seamus dubhghaill

Promoting Irish Culture and History from Little Rock, Arkansas, USA


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The Brighton Hotel Bombing

The Brighton hotel bombing, a Provisional Irish Republican Army (IRA) assassination attempt against the top tier of the British government, takes place on October 12, 1984 at the Grand Brighton Hotel in Brighton, England. A long-delay time bomb is planted in the hotel by IRA member Patrick Magee, with the intent of killing Prime Minister Margaret Thatcher and her cabinet, who are staying at the hotel for the Conservative Party conference. Although Thatcher narrowly escapes injury, five people are killed including a sitting Conservative MP, and 31 are injured.

Patrick Magee stays in the hotel under the pseudonym Roy Walsh during the weekend of September 14-17, 1984. During his stay, he plants the bomb under the bath in his room, number 629. The device, described as a “small bomb by IRA standards,” is fitted with a long-delay timer made from videocassette recorder components and a Memo Park Timer safety device. The device may have avoided detection by sniffer dogs due to it being wrapped in cling film to mask the smell of the explosive.

The bomb detonates at approximately 2:54 AM (BST) on October 12. The midsection of the building collapses into the basement, leaving a gaping hole in the hotel’s facade. Firemen say that many lives are likely saved because the well-built Victorian hotel remained standing. Margaret Thatcher is still awake at the time, working on her conference speech for the next day in her suite. The blast badly damages her bathroom, but leaves her sitting room and bedroom unscathed. Both she and her husband escape injury. She changes her clothes and is led out through the wreckage along with her husband and her friend and aide Cynthia Crawford, and driven to Brighton police station.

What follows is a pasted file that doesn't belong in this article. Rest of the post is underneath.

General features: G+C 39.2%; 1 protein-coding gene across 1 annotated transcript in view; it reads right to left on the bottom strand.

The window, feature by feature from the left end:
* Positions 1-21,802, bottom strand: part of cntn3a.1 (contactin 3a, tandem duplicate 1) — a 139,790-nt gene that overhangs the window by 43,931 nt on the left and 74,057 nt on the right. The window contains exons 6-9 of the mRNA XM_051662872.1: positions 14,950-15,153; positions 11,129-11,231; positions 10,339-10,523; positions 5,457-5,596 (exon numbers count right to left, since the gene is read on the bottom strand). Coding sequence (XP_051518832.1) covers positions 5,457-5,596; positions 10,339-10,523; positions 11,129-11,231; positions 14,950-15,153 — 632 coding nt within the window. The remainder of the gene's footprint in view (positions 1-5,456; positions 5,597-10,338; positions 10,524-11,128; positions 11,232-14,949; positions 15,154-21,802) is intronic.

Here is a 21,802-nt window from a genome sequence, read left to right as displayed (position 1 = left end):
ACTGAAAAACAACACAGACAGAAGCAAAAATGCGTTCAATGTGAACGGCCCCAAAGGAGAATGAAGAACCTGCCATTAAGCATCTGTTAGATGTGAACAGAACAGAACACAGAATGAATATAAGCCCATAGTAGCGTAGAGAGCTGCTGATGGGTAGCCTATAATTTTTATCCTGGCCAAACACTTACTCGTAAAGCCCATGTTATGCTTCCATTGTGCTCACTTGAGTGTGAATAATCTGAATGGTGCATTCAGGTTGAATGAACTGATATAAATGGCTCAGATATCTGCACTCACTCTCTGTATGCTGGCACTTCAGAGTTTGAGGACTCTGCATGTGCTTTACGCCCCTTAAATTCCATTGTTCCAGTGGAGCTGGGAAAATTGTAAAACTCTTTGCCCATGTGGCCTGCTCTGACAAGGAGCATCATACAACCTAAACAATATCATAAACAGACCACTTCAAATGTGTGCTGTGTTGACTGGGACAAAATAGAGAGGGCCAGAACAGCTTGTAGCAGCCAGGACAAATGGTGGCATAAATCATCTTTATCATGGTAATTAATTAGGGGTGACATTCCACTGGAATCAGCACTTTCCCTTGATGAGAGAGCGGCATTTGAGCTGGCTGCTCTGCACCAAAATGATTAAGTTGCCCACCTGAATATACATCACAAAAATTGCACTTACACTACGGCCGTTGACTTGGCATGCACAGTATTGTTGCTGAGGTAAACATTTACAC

At about 4:00 AM, as Thatcher leaves the police station, she gives an impromptu interview to the BBC‘s John Cole, saying that the conference would go on as scheduled. Alistair McAlpine persuades Marks & Spencer to open early at 8:00 AM so those who have lost their clothes in the bombing can purchase replacements. Thatcher goes from the conference to visit the injured at the Royal Sussex County Hospital.

Five people are killed, none of whom are government ministers. But a Conservative MP, Sir Anthony Berry, is killed, along with Eric Taylor, North-West Area Chairman of the Conservative Party, Lady Jeanne Shattock, wife of Sir Gordon Shattock, Western Area Chairman of the Conservative Party, Lady Muriel Maclean, wife of Sir Donald Maclean, President of the Scottish Conservatives, and Roberta Wakeham, wife of Parliamentary Treasury Secretary John Wakeham. Donald and Muriel Maclean are in the room in which the bomb explodes, but Mr. Maclean survives.

Several more, including Walter Clegg, whose bedroom is directly above the blast, and Margaret Tebbit, the wife of Norman Tebbit, who is then President of the Board of Trade, are left permanently disabled. Thirty-four people are taken to the hospital and recover from their injuries. When hospital staff asks Norman Tebbit, who is less seriously injured than his wife, whether he is allergic to anything, he is said to answer “bombs.”